I can’t believe that even silence can be offense these days. How PC are we going to get. Yes, we do have a right to be offended by things and to have out opinions about them. I believe that the moment of silence was a terrific compromise to prayer towards a certains deity. that always offends different religions. So, silence is a good option. I am sure that everyone focused on different trains of thought during that quiet time. The dude with bra, was silly and stupid. It wouldn’t be my thing, but someone at that meeting found meaning in him and his cause. The thing that I found most offensive in what your wrote is that you were asked to move by the representative. If the row wasn’t clearly marked identifying it as a special area for speakers, then she was just being rude and unwelcoming.

  3. katherinembc says:

    Hi Leslie
    Thanks for reading. Moments of silence are fine–and a prayer wouldn’t have been appropriate. My concern are advocacy groups that have a moment of silence for people who have died from metastatic breast cancer but have no real action plans to help people currently living with the disease.

    I have actually had the “moment of silence” cited to me as evidence that groups care about people with MBC. Well, that is like saying the ketchup packet in a school lunch qualifies as a vegetable since at one point it was a tomato. Pretty weak evidence.

    I didn’t say so above, but I didn’t think this group did a good job at covering MBC. The impression that many of the attendees may have gotten is that the people who died from MBC didn’t try hard enough.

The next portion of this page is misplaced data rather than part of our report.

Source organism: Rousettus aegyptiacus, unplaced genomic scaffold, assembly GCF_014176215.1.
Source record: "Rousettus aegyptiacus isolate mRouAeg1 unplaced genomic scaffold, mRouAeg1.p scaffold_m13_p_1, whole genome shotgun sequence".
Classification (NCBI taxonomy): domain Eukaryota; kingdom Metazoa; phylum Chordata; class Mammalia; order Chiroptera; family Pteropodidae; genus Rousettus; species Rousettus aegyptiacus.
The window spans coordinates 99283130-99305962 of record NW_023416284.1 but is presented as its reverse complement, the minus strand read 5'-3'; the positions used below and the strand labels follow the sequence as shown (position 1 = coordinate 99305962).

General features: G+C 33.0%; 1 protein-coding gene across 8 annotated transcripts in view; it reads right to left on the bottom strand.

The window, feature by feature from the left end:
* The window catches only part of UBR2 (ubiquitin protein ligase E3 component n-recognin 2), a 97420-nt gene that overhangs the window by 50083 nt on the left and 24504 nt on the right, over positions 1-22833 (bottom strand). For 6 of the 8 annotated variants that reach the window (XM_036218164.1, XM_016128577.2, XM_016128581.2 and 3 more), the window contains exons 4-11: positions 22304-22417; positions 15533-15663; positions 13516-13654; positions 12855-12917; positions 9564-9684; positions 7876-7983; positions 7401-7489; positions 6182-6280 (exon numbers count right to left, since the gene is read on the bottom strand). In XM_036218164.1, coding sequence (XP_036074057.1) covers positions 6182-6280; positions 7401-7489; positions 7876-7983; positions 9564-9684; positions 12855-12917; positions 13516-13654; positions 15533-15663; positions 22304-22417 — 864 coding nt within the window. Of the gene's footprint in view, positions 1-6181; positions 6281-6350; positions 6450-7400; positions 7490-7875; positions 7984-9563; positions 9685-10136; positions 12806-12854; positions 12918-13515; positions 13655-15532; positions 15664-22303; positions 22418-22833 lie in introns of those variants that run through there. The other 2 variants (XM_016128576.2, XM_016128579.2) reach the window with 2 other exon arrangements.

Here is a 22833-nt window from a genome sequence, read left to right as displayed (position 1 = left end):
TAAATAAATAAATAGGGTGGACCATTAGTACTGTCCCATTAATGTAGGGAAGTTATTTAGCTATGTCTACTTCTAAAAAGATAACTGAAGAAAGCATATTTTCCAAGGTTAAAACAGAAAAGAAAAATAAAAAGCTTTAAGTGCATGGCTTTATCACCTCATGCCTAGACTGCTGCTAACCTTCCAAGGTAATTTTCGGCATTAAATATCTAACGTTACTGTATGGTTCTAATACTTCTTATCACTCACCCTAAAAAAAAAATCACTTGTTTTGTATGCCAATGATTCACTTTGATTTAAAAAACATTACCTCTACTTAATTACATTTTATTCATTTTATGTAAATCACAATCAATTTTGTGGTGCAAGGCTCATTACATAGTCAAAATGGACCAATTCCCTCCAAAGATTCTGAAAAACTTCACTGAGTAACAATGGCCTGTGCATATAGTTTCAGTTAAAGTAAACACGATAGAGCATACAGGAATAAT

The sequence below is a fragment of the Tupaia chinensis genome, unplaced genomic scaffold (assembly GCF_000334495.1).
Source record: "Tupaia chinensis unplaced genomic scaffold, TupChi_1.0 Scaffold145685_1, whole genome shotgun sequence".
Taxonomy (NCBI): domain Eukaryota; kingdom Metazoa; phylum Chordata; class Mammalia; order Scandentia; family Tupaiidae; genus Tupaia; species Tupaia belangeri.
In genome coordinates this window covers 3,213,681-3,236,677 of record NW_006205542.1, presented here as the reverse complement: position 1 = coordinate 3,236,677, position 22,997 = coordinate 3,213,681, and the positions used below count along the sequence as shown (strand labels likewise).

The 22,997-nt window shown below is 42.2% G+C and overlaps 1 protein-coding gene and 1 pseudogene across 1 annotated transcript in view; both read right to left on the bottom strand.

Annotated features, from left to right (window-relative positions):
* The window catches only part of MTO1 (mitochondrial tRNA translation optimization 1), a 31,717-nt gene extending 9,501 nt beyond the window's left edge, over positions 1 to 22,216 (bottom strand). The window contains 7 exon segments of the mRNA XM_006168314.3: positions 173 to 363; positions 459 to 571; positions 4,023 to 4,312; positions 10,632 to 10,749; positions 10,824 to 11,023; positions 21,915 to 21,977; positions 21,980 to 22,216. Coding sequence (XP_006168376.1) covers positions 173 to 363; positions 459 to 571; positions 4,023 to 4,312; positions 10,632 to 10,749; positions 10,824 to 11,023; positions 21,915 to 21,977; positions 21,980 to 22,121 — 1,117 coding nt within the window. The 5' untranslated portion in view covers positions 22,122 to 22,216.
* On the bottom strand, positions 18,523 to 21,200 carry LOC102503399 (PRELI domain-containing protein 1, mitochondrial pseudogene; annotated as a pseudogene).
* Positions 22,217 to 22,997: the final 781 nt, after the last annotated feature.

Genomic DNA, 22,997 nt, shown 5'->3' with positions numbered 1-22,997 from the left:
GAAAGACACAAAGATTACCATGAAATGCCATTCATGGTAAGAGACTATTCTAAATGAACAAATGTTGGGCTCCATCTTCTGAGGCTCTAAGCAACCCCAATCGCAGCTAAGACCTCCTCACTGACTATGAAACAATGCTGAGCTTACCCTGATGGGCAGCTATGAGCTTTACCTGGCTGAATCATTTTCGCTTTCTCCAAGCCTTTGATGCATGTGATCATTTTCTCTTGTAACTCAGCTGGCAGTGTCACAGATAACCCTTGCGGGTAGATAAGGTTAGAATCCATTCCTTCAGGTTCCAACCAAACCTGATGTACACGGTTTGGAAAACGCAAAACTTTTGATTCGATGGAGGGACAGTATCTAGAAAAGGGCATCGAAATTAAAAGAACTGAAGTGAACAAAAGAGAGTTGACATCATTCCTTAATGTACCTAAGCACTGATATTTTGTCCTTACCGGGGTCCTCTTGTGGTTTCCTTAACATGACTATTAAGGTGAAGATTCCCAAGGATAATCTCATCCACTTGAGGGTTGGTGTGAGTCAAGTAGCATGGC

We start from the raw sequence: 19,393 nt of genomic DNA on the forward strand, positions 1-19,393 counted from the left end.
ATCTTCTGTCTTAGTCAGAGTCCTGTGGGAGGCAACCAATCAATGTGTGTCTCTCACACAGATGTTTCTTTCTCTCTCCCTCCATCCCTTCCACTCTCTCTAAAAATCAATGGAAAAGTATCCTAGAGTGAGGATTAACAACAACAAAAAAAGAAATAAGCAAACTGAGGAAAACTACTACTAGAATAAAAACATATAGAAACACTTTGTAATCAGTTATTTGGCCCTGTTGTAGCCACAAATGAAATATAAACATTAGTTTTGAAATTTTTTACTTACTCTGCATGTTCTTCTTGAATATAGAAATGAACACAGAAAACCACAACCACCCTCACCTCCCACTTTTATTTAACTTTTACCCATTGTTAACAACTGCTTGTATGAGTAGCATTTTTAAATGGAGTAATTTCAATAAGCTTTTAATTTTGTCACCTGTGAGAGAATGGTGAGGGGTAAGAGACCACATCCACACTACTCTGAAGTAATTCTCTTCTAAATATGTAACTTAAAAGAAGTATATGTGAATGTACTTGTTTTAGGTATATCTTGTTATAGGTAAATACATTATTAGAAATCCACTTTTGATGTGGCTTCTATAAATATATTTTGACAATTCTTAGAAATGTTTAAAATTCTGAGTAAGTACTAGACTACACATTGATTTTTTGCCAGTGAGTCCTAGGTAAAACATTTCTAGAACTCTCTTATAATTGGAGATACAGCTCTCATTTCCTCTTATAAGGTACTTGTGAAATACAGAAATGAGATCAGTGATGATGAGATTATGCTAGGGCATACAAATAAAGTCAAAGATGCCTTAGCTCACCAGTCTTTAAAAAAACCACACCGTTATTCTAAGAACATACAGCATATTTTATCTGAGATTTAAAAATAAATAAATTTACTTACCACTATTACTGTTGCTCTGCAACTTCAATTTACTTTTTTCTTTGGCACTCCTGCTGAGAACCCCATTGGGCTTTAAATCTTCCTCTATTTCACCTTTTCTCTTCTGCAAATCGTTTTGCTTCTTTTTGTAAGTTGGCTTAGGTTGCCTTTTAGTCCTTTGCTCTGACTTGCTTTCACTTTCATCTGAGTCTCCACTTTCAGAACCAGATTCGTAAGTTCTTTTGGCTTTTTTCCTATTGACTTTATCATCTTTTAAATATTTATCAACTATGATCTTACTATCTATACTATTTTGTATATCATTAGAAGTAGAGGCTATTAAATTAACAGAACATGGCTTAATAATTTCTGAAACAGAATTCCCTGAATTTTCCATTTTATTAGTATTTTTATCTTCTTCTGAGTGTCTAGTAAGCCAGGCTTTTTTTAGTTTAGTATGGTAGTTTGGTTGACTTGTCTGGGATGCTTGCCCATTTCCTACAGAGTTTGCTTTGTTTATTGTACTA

Metavivor.org’s co-founder, CJ, relates the story of being at meeting and literally being ignored in favor of treat-it-and-beat-it stories. The moderator wouldn’t call on CJ or her MBC friends. I admit I thought maybe she was exaggerating or stretching a point–until it happened to ME at least twice.

    Many well-intentioned people wear silly pink outfits. I don’t understand the pink tiaras and feather boas, but you are correct, their hearts are in the right place and I am sure many are raising funds for friends with cancer.

    I had the same thought–it was a meeting room–they do have “reserved” signs. Why not put one up? Plus I didn’t think she asked very graciously.

    Rock on!

  4. Kathi says:

    So, this was a different guy from the infamous Dusty Showers, of the cowboy hat & pink bling bra over his shirt (or sometimes his bare chest) who recently organized a Hooters Hoedown?

    I got a pink feather boa once, for being one of the two or three actual persons with breast cancer at a comedy night arranged as a breast cancer fundraiser. It was the same fundraiser at which there weren’t enough chairs to sit in to eat our buffet dinner, so I had asked one of the waiters to find one or two more chairs for me & my friends, and when he brought them out, a group of charming suburban housewives — none of whom had breast cancer — stole them out of our grasp before we could sit in them. Nice. I think that was the last fundraiser I’ve been to. Kind of thing that puts the stink on pink.